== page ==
Report of one day during the create-shop 2013: RUMBLING MACHINES
Rumbling machines, steady hands, and hospitality would summarize todays Wonderland. After half an hour drive we arrived in Hebron were we would spend most of our day. When entering the city a warning sign welcomed us ‘No entry for Israelis, entry illegal by israeli law’, as if it was Area 51. In Hebron, the biggest city in Palestine considering the 170.000 inhabitants of H1 and H2, our first stop would be the ceramic and glass workshop. After a quick tour we wandered around the place, admiring the craftsmen that were blowing glass and gracefully decorating pottery. The ease with which they made their glass products was fascinating to see. With the options in mind some of us started painting or collecting ideas for possible products. Several tourists and interested people entered the workshop on and off and were shown around, for a while making it look like an artisan showroom. Our next stop was The Hirbawi Keffiyeh Factory “Raise your keffiyeh, Raise it” as Arab Idol winner Mohammed Assaf sings in “Ali Keffiyeh”. The rumbling sounds of weaving machines slowly came towards us when entering the factory. In the entrance hall a big bedouin tent was implemented as a business meeting point. Two man were keeping a close eye on the keffiyeh during the manufacturing process, removing the threads that were superfluous. The factory, operational since 1961, annually produced 150.000 scarfs until the early 1990s. “Today, due to the signing of the 1993 Oslo Accords and the opening of trade with the outside world, only four machines remain in operation producing a mere 10,000 scarves a year. Not one of these scarves are exported, as overseas suppliers produce mass quantities at a fraction of the price, and the shrinking Palestinian economy and Israeli checkpoints and roadblocks create further hindrances to production and trade for small businesses like Mr. Hirbawi’s. In Mr. Hirbawi’s own words: My machines are in good shape. They can start working tomorrow. I just need a market.”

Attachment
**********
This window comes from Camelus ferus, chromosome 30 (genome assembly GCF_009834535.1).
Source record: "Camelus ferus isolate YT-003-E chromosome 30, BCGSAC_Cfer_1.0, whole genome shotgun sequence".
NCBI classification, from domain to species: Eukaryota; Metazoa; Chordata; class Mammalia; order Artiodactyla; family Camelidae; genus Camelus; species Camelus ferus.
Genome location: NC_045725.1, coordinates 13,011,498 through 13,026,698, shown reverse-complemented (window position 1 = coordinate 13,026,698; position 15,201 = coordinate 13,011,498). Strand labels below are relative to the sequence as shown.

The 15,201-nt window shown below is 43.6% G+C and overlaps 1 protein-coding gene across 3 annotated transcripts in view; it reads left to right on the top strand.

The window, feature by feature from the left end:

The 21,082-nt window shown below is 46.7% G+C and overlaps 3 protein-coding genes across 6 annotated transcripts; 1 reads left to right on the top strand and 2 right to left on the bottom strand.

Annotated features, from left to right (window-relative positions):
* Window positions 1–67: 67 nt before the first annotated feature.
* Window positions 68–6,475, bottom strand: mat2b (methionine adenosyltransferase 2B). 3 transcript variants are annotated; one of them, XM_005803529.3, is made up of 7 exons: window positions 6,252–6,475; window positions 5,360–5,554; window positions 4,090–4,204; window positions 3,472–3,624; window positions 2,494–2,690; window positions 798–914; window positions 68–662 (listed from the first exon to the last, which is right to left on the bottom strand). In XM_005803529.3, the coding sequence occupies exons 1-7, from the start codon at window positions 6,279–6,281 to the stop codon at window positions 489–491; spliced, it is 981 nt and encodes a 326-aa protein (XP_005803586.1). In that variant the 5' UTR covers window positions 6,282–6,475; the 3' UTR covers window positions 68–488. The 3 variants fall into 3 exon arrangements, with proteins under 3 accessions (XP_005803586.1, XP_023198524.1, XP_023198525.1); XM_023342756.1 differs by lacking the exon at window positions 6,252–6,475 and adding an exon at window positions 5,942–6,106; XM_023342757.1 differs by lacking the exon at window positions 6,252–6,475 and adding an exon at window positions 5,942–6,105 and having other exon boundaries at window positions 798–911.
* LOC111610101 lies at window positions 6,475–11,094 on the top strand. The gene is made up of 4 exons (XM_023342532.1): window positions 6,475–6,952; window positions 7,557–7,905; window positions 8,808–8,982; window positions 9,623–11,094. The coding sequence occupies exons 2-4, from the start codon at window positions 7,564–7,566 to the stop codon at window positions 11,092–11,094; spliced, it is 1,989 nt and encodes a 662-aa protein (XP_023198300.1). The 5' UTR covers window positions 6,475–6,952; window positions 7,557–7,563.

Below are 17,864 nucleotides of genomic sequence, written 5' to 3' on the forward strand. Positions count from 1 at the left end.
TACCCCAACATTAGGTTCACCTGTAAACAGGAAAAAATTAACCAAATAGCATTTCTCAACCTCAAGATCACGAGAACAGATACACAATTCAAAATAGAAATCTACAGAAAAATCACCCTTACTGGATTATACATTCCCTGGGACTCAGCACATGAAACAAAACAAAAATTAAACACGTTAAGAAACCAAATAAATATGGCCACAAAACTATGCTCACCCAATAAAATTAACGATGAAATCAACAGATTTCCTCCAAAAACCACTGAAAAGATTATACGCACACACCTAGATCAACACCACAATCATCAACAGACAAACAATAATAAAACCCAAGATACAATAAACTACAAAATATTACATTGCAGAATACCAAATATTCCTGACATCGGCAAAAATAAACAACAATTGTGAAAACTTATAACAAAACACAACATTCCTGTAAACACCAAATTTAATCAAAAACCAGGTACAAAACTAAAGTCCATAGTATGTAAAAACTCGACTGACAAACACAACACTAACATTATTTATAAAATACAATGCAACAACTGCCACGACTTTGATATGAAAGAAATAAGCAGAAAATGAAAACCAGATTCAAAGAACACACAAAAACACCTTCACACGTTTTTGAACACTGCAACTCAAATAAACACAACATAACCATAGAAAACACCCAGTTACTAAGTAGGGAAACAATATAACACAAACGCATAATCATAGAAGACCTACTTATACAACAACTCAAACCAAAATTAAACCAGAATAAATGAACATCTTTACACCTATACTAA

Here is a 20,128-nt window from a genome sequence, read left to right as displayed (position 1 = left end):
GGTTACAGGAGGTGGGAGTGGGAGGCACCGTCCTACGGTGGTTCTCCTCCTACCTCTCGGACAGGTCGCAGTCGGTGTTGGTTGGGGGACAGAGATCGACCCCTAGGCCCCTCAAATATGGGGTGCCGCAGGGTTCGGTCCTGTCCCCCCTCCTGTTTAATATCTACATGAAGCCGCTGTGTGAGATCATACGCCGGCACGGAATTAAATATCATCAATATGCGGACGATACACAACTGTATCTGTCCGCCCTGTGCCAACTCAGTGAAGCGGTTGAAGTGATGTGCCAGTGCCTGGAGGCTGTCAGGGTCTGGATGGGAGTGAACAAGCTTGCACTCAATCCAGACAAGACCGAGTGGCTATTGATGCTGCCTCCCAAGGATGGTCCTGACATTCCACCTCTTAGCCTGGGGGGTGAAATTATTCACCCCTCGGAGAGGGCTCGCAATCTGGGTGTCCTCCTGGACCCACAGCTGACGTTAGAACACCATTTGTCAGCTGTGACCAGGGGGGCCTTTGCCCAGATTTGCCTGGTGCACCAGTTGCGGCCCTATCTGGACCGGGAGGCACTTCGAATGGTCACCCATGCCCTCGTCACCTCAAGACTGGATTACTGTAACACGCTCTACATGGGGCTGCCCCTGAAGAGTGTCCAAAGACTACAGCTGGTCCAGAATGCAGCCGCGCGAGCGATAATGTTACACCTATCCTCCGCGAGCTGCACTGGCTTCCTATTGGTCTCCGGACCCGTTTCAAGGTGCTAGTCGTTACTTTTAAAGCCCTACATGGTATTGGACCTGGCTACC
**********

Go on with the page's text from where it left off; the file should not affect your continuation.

In the office factory several keffiyehs were bought either for personal use or for artistic purposes. After we filled our bags with the Palestinian symbol of all symbols, Maher Shaheen — one of the participants — invited us to his house for a tea and a sweet arabic coffee. It was a perfect closure of the day being invited into the intimacy of a palestinian family.
Majd Abdel Hamid is a Palestinian visual artist based in Ramallah. He hopes Disarming Design’s collaborations will give Palestinian visual heritage a tool to reflect its deeper current realities. ‘It’s something we don’t have within the Palestinian community, design as a discourse. People mainly develop things on their own here. We’re kind of in a static limbo, we’re stuck with symbols, we’re stuck with the Palestinian map, we’re stuck with Handala… This is an opportunity to actually recreate something and have our own form of deconstructionism, not for the sake of deconstruction itself, but rather to rethink our national symbols and our visual narrative." Majd was the coordinator of Disarming Design in 2012 and 2013.